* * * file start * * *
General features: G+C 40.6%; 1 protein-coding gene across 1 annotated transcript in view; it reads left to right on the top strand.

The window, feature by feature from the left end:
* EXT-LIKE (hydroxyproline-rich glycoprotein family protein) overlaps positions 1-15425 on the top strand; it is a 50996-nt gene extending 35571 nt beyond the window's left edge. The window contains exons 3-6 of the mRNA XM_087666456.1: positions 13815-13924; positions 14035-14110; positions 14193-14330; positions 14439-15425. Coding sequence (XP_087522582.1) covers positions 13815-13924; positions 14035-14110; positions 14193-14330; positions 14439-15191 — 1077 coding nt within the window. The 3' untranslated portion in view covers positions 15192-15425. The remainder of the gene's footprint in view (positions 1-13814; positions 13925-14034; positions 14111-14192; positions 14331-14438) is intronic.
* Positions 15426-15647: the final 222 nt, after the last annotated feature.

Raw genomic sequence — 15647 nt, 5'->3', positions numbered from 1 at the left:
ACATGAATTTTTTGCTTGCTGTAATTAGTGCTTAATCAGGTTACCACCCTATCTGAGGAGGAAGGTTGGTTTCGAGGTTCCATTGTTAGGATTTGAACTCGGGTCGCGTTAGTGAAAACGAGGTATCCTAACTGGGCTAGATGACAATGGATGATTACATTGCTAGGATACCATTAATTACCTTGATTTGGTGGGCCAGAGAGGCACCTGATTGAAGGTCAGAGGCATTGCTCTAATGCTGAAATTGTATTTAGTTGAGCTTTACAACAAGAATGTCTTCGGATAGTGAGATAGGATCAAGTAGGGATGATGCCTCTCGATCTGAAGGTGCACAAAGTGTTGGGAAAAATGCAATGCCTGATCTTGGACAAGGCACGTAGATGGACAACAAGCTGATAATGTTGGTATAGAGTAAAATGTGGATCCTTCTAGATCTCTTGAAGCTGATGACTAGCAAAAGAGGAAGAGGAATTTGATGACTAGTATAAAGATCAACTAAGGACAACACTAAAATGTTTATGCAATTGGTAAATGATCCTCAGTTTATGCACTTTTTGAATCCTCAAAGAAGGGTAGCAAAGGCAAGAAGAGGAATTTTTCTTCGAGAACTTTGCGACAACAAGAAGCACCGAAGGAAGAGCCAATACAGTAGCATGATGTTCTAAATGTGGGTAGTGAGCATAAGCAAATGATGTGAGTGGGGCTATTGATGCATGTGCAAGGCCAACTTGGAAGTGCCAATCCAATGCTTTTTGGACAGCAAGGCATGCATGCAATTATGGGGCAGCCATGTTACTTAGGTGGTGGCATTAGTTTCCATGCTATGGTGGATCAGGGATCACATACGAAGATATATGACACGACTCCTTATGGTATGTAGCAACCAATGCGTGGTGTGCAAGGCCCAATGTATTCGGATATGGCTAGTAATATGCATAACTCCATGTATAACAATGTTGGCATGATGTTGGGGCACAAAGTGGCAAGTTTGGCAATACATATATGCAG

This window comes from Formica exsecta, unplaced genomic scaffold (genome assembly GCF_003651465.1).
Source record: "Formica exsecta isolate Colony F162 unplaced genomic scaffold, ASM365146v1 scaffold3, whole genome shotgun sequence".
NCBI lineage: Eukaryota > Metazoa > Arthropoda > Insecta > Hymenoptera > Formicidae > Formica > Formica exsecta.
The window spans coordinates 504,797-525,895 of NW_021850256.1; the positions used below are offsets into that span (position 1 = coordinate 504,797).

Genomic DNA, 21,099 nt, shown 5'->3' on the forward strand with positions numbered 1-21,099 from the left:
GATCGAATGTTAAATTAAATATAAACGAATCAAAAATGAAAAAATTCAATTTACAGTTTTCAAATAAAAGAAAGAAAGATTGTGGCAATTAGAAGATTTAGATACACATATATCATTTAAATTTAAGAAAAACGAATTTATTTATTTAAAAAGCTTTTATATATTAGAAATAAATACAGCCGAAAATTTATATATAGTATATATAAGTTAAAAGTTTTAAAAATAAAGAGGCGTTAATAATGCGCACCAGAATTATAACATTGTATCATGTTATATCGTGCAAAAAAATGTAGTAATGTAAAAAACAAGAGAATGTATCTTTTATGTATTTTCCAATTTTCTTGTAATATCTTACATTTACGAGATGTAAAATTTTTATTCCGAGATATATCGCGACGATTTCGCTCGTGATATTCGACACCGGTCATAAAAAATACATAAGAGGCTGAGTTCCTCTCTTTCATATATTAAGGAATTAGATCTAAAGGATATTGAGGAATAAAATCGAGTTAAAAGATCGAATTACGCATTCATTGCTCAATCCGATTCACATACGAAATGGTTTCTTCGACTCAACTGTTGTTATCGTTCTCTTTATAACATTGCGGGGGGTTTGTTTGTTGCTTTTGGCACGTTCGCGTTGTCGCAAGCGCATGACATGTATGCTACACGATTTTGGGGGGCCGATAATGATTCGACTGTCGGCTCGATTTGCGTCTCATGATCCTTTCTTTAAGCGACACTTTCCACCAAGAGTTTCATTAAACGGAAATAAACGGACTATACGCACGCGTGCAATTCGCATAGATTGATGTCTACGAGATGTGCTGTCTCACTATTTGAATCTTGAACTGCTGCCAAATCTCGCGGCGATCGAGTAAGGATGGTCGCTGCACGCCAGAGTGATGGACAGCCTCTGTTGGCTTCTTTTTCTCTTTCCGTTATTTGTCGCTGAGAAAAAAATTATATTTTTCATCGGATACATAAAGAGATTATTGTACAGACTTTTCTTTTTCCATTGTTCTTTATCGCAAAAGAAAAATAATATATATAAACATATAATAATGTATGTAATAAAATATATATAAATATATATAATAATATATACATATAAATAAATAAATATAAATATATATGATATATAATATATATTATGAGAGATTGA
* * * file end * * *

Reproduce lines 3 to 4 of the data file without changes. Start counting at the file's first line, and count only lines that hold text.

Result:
* EXT-LIKE (hydroxyproline-rich glycoprotein family protein) overlaps positions 1-15425 on the top strand; it is a 50996-nt gene extending 35571 nt beyond the window's left edge. The window contains exons 3-6 of the mRNA XM_087666456.1: positions 13815-13924; positions 14035-14110; positions 14193-14330; positions 14439-15425. Coding sequence (XP_087522582.1) covers positions 13815-13924; positions 14035-14110; positions 14193-14330; positions 14439-15191 — 1077 coding nt within the window. The 3' untranslated portion in view covers positions 15192-15425. The remainder of the gene's footprint in view (positions 1-13814; positions 13925-14034; positions 14111-14192; positions 14331-14438) is intronic.
* Positions 15426-15647: the final 222 nt, after the last annotated feature.